The prayers of the Confraternity include Saum, Salat and Khatum, also found in the Universal Worship service, and which could therefore be considered as ‘public,’ and the three devotional attunements, Pir, Nabi and Rasul, which, although they are in no way secret, are perhaps best appreciated by mureeds. These portray in very beautiful terms the response of the seeker to the levels of guidance found in the teacher, the prophet and the messenger. Rasul begins with these words: ‘Warner of coming dangers, wakener of the world from sleep…‘ and sometimes the question comes, asked rather nervously, ‘What dangers? Is there some calamity for which we should be preparing? Are there prophecies we should know about?”
Of course, through the history of the world there have been prophets who spoke about perils lying in wait for their people, usually in highly symbolic forms that sometimes produced confusion as well as clarity. But though Hazrat Inayat Khan came to deliver a message to the whole world he did not feel this method was appropriate for now. We can suppose he foresaw a great deal of which he did not speak, but in any case he made it very clear that the fundamental danger that lies before us today is the consequence of sleeping when we should be awake. One might think of a sleepwalker approaching a cliff, or a driver sleeping at the wheel. For lack of a spiritual ideal, the world has fallen into a dense and snoring slumber, a drugged or intoxicated state one could say, filled with seductive dreams of the material, with the consequent fixation on possession and accumulation, on status and display. (Why do we take so many ‘selfies’?) Even something as pure and simple as friendship is often perverted, when we cultivate an acquaintance for the sake of gain, rather than because we feel something in our heart for that person.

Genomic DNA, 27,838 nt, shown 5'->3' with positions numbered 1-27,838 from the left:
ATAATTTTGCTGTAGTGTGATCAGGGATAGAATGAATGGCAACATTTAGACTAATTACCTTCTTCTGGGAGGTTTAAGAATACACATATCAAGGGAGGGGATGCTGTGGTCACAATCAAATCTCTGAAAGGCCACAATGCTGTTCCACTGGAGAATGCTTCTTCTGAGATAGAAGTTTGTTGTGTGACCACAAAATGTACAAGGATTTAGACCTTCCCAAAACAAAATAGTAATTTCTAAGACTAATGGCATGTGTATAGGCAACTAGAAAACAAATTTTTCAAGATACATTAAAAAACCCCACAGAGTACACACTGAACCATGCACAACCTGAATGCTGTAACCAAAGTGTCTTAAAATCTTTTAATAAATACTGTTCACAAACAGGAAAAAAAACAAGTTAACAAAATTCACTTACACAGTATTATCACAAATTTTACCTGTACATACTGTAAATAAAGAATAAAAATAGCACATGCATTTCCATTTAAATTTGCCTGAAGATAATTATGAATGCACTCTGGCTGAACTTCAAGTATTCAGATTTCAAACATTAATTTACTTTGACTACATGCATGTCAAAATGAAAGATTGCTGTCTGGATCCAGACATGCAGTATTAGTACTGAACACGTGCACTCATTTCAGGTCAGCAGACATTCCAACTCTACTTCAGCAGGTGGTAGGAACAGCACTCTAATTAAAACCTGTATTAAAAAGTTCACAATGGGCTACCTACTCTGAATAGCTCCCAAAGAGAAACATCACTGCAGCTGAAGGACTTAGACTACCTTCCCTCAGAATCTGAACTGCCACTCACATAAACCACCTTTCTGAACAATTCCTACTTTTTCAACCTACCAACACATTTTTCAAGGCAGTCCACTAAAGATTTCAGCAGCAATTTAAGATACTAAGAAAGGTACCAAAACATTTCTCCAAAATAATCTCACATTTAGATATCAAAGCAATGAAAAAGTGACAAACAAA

As Hazrat Inayat said, the Message is given as a lullaby to those who are sleeping, and a call to those who are beginning to awaken. For the sleepers, they should rest until it is their time to rouse, that is natural, but at least they may have better dreams, dreams of gentleness, kindness, harmony and beauty. And for those who are struggling to wake up, the Message is there to stir us, to help pull us onto our feet and take responsibility for ourselves Though we seldom consider it, our every deed and impulse is in the service of something. It may be serving an ideal or a selfish desire or a preconceived notion we have picked up along the way, but our every thought, word and deed serves to advance something, and the more conscious we are, the more responsible we become for our service. As an exercise, therefore, we could ask ourselves, as often as we remember to do so, ‘What does this serve?’ And we can be sure that the answer matters. As it says in the Gayan,
Whichever path you choose, the right or the wrong,
know that there is at the back always
a powerful hand to help you along it.